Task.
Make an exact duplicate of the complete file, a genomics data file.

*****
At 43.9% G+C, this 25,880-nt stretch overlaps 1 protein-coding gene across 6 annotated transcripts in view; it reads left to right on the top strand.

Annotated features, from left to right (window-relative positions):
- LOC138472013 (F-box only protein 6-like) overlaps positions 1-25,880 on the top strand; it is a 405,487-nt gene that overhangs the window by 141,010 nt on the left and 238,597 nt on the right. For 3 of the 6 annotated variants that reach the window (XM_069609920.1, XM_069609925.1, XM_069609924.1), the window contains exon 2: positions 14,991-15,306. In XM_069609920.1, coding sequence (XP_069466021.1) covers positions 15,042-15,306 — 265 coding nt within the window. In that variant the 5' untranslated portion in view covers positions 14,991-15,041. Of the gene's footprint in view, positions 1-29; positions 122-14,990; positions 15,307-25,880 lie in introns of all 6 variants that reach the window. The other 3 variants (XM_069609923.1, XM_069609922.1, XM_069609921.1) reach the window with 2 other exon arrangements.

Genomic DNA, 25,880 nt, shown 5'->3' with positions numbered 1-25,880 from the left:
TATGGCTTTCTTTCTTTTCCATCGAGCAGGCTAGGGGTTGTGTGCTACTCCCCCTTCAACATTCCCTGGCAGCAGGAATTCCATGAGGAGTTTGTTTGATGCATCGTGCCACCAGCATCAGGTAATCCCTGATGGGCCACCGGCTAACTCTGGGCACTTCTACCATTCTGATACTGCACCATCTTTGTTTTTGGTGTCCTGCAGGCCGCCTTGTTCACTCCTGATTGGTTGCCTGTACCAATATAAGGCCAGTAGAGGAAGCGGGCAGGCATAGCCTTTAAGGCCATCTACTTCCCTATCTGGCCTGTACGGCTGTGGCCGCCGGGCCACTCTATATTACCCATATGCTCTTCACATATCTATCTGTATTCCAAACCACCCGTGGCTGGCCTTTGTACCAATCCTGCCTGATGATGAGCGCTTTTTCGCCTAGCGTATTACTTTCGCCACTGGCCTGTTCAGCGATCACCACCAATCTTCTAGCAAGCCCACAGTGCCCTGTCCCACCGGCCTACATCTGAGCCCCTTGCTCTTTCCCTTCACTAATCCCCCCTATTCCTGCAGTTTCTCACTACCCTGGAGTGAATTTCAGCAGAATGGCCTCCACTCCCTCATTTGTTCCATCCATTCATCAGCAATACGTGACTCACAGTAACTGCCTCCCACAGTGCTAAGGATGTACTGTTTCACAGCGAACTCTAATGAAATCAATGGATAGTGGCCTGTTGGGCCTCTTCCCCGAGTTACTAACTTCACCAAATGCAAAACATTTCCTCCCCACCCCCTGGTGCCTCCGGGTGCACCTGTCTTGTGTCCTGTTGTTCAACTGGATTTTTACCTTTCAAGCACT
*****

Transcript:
At 43.9% G+C, this 25,880-nt stretch overlaps 1 protein-coding gene across 6 annotated transcripts in view; it reads left to right on the top strand.

Annotated features, from left to right (window-relative positions):
- LOC138472013 (F-box only protein 6-like) overlaps positions 1-25,880 on the top strand; it is a 405,487-nt gene that overhangs the window by 141,010 nt on the left and 238,597 nt on the right. For 3 of the 6 annotated variants that reach the window (XM_069609920.1, XM_069609925.1, XM_069609924.1), the window contains exon 2: positions 14,991-15,306. In XM_069609920.1, coding sequence (XP_069466021.1) covers positions 15,042-15,306 — 265 coding nt within the window. In that variant the 5' untranslated portion in view covers positions 14,991-15,041. Of the gene's footprint in view, positions 1-29; positions 122-14,990; positions 15,307-25,880 lie in introns of all 6 variants that reach the window. The other 3 variants (XM_069609923.1, XM_069609922.1, XM_069609921.1) reach the window with 2 other exon arrangements.

Genomic DNA, 25,880 nt, shown 5'->3' with positions numbered 1-25,880 from the left:
TATGGCTTTCTTTCTTTTCCATCGAGCAGGCTAGGGGTTGTGTGCTACTCCCCCTTCAACATTCCCTGGCAGCAGGAATTCCATGAGGAGTTTGTTTGATGCATCGTGCCACCAGCATCAGGTAATCCCTGATGGGCCACCGGCTAACTCTGGGCACTTCTACCATTCTGATACTGCACCATCTTTGTTTTTGGTGTCCTGCAGGCCGCCTTGTTCACTCCTGATTGGTTGCCTGTACCAATATAAGGCCAGTAGAGGAAGCGGGCAGGCATAGCCTTTAAGGCCATCTACTTCCCTATCTGGCCTGTACGGCTGTGGCCGCCGGGCCACTCTATATTACCCATATGCTCTTCACATATCTATCTGTATTCCAAACCACCCGTGGCTGGCCTTTGTACCAATCCTGCCTGATGATGAGCGCTTTTTCGCCTAGCGTATTACTTTCGCCACTGGCCTGTTCAGCGATCACCACCAATCTTCTAGCAAGCCCACAGTGCCCTGTCCCACCGGCCTACATCTGAGCCCCTTGCTCTTTCCCTTCACTAATCCCCCCTATTCCTGCAGTTTCTCACTACCCTGGAGTGAATTTCAGCAGAATGGCCTCCACTCCCTCATTTGTTCCATCCATTCATCAGCAATACGTGACTCACAGTAACTGCCTCCCACAGTGCTAAGGATGTACTGTTTCACAGCGAACTCTAATGAAATCAATGGATAGTGGCCTGTTGGGCCTCTTCCCCGAGTTACTAACTTCACCAAATGCAAAACATTTCCTCCCCACCCCCTGGTGCCTCCGGGTGCACCTGTCTTGTGTCCTGTTGTTCAACTGGATTTTTACCTTTCAAGCACT